Why do people pay taxes? The responses offered are many: adherance to the law, afraid of being controlled, belief in the welfare state, getting value for money paid, mirroring other taxpayers or even no choice when returns and tax payments are automated. The issue of tax compliance is of interest not only for tax collecting authorities, but also for welfare states and for authorities enjoying the services. Initiatives to increase compliance come both from tax authorities, from private collaborations as well as from international organizations like the OECD. Increasingly are such initiatives carried out as a combination of technical tools, communication strategies followed by audits, controls and attempts to measure the outcome.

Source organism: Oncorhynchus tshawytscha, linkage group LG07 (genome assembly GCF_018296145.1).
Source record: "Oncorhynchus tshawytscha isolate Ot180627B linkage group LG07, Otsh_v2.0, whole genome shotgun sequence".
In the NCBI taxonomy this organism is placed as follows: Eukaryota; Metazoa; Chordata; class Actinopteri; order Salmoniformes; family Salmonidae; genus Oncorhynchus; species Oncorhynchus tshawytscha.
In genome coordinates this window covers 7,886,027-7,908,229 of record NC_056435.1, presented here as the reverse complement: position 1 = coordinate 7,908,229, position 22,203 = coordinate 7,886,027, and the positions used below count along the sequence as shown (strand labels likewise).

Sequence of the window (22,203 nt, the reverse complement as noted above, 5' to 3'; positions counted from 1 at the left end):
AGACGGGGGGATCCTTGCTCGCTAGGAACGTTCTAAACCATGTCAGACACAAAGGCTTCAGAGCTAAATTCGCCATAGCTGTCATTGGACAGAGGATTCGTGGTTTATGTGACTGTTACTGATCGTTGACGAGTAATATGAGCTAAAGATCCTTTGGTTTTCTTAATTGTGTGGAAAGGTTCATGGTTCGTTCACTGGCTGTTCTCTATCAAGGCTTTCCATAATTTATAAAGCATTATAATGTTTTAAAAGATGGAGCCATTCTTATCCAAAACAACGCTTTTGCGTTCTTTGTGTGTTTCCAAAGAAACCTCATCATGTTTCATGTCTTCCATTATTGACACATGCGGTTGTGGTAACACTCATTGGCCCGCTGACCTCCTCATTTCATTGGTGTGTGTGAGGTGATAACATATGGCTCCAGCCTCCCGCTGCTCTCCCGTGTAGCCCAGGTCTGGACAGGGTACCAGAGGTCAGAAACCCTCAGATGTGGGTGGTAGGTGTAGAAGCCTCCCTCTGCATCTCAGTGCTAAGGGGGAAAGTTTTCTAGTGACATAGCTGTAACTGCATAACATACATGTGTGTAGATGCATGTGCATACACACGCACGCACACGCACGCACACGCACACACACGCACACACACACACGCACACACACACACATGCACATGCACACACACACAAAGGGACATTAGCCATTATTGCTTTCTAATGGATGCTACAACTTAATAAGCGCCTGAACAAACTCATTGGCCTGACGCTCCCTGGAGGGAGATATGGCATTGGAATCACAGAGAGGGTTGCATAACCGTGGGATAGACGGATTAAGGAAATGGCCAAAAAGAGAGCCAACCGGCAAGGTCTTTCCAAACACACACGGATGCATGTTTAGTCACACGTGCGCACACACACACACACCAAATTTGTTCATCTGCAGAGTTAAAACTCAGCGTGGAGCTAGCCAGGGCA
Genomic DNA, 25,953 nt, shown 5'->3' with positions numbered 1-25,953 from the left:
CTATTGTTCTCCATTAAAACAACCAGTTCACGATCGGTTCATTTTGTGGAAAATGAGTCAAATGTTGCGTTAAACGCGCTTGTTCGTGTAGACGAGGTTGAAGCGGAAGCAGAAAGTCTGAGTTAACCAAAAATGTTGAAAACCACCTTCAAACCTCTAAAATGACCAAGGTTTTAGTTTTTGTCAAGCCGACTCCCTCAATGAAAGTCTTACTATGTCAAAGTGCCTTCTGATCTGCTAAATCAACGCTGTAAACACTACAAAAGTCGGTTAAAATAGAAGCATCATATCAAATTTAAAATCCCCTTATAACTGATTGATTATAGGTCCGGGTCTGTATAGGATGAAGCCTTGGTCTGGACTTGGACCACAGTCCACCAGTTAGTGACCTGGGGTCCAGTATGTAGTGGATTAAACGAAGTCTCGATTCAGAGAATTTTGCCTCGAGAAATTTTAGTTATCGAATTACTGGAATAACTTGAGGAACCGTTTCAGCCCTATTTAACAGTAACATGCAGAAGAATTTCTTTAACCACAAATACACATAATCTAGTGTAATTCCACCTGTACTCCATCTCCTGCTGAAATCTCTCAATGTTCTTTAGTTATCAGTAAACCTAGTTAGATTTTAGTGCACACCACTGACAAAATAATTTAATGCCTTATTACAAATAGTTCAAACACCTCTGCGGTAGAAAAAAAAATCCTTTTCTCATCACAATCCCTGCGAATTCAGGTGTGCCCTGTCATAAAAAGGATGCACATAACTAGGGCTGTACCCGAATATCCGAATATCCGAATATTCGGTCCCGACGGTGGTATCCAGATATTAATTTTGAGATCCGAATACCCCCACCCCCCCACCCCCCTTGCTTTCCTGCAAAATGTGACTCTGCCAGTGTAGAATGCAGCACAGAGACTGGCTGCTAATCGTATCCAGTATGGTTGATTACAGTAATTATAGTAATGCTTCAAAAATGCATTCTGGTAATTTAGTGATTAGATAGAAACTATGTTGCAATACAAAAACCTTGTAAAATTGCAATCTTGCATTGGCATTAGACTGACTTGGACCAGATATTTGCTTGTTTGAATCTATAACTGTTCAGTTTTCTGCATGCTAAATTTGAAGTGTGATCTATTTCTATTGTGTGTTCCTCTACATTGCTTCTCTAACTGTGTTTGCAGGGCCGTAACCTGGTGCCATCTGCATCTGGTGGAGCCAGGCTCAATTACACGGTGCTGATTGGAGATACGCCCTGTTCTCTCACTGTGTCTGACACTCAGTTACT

The main objective for this PhD position is to analyse one or several tax compliance initiatives from a qualitative perspective. Choosing such initiatives, the focus in this project is to describe, analyze and evaluate the response amongst stakeholder(s) subject to such initiatives. Analyzing these responses are pivotal because it shows how external stakeholders react and respond to various tax compliance initiatives.

The research will use ethnographic methodologies. The chosen project will draw on two strands of research. It will critically evaluate and contribute to the development of qualitative research within the field of tax compliance. Secondly, the project will be situated in research on values and valuation practices as part of the development and diffusion of technology and/or scientific knowledge in society.

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